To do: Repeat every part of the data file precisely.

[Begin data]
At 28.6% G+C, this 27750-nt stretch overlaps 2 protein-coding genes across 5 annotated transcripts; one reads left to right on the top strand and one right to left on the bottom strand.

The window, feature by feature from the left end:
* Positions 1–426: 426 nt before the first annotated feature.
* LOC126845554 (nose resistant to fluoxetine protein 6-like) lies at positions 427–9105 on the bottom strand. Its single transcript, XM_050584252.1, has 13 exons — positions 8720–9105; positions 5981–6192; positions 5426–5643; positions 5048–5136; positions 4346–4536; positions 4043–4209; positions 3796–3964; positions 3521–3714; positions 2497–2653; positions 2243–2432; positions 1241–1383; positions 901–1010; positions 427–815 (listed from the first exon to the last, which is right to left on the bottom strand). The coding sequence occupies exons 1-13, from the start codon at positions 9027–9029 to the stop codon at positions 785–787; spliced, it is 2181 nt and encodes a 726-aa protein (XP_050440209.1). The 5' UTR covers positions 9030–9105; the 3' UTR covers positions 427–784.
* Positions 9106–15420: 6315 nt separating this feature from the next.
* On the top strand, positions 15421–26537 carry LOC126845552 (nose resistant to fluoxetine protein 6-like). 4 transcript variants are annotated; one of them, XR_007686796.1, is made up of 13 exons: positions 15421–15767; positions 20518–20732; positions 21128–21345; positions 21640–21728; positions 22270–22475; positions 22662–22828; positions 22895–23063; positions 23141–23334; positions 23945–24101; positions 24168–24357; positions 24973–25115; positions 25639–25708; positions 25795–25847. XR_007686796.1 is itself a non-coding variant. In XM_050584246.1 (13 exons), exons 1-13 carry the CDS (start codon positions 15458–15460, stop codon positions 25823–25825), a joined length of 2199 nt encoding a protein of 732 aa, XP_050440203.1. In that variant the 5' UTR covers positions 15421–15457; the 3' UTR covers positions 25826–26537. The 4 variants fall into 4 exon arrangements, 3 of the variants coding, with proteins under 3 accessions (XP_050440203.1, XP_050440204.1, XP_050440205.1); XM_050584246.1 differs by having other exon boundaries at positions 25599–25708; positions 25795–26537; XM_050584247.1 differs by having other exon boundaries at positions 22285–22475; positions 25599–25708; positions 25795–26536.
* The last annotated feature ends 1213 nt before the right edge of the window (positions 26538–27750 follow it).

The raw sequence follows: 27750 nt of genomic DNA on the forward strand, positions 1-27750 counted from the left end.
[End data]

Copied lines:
At 28.6% G+C, this 27750-nt stretch overlaps 2 protein-coding genes across 5 annotated transcripts; one reads left to right on the top strand and one right to left on the bottom strand.

The window, feature by feature from the left end:
* Positions 1–426: 426 nt before the first annotated feature.
* LOC126845554 (nose resistant to fluoxetine protein 6-like) lies at positions 427–9105 on the bottom strand. Its single transcript, XM_050584252.1, has 13 exons — positions 8720–9105; positions 5981–6192; positions 5426–5643; positions 5048–5136; positions 4346–4536; positions 4043–4209; positions 3796–3964; positions 3521–3714; positions 2497–2653; positions 2243–2432; positions 1241–1383; positions 901–1010; positions 427–815 (listed from the first exon to the last, which is right to left on the bottom strand). The coding sequence occupies exons 1-13, from the start codon at positions 9027–9029 to the stop codon at positions 785–787; spliced, it is 2181 nt and encodes a 726-aa protein (XP_050440209.1). The 5' UTR covers positions 9030–9105; the 3' UTR covers positions 427–784.
* Positions 9106–15420: 6315 nt separating this feature from the next.
* On the top strand, positions 15421–26537 carry LOC126845552 (nose resistant to fluoxetine protein 6-like). 4 transcript variants are annotated; one of them, XR_007686796.1, is made up of 13 exons: positions 15421–15767; positions 20518–20732; positions 21128–21345; positions 21640–21728; positions 22270–22475; positions 22662–22828; positions 22895–23063; positions 23141–23334; positions 23945–24101; positions 24168–24357; positions 24973–25115; positions 25639–25708; positions 25795–25847. XR_007686796.1 is itself a non-coding variant. In XM_050584246.1 (13 exons), exons 1-13 carry the CDS (start codon positions 15458–15460, stop codon positions 25823–25825), a joined length of 2199 nt encoding a protein of 732 aa, XP_050440203.1. In that variant the 5' UTR covers positions 15421–15457; the 3' UTR covers positions 25826–26537. The 4 variants fall into 4 exon arrangements, 3 of the variants coding, with proteins under 3 accessions (XP_050440203.1, XP_050440204.1, XP_050440205.1); XM_050584246.1 differs by having other exon boundaries at positions 25599–25708; positions 25795–26537; XM_050584247.1 differs by having other exon boundaries at positions 22285–22475; positions 25599–25708; positions 25795–26536.
* The last annotated feature ends 1213 nt before the right edge of the window (positions 26538–27750 follow it).

The raw sequence follows: 27750 nt of genomic DNA on the forward strand, positions 1-27750 counted from the left end.